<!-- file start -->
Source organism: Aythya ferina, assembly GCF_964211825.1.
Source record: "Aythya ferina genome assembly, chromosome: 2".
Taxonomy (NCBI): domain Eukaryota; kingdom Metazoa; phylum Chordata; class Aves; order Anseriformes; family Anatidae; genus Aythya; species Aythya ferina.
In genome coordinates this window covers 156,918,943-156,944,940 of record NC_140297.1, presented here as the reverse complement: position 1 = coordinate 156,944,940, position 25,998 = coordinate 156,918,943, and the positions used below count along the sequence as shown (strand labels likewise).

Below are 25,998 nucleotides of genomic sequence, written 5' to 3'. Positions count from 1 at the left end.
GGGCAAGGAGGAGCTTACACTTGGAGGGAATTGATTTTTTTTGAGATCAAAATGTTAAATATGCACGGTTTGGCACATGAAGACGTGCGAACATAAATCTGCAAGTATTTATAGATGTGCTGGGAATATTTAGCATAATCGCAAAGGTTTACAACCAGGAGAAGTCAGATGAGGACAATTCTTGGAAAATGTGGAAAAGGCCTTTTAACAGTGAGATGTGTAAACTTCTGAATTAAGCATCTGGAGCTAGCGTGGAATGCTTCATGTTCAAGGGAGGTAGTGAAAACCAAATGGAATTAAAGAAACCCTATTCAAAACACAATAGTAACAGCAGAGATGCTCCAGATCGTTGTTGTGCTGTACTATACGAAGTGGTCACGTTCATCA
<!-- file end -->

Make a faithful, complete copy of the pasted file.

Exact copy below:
Source organism: Aythya ferina, assembly GCF_964211825.1.
Source record: "Aythya ferina genome assembly, chromosome: 2".
Taxonomy (NCBI): domain Eukaryota; kingdom Metazoa; phylum Chordata; class Aves; order Anseriformes; family Anatidae; genus Aythya; species Aythya ferina.
In genome coordinates this window covers 156,918,943-156,944,940 of record NC_140297.1, presented here as the reverse complement: position 1 = coordinate 156,944,940, position 25,998 = coordinate 156,918,943, and the positions used below count along the sequence as shown (strand labels likewise).

Below are 25,998 nucleotides of genomic sequence, written 5' to 3'. Positions count from 1 at the left end.
GGGCAAGGAGGAGCTTACACTTGGAGGGAATTGATTTTTTTTGAGATCAAAATGTTAAATATGCACGGTTTGGCACATGAAGACGTGCGAACATAAATCTGCAAGTATTTATAGATGTGCTGGGAATATTTAGCATAATCGCAAAGGTTTACAACCAGGAGAAGTCAGATGAGGACAATTCTTGGAAAATGTGGAAAAGGCCTTTTAACAGTGAGATGTGTAAACTTCTGAATTAAGCATCTGGAGCTAGCGTGGAATGCTTCATGTTCAAGGGAGGTAGTGAAAACCAAATGGAATTAAAGAAACCCTATTCAAAACACAATAGTAACAGCAGAGATGCTCCAGATCGTTGTTGTGCTGTACTATACGAAGTGGTCACGTTCATCA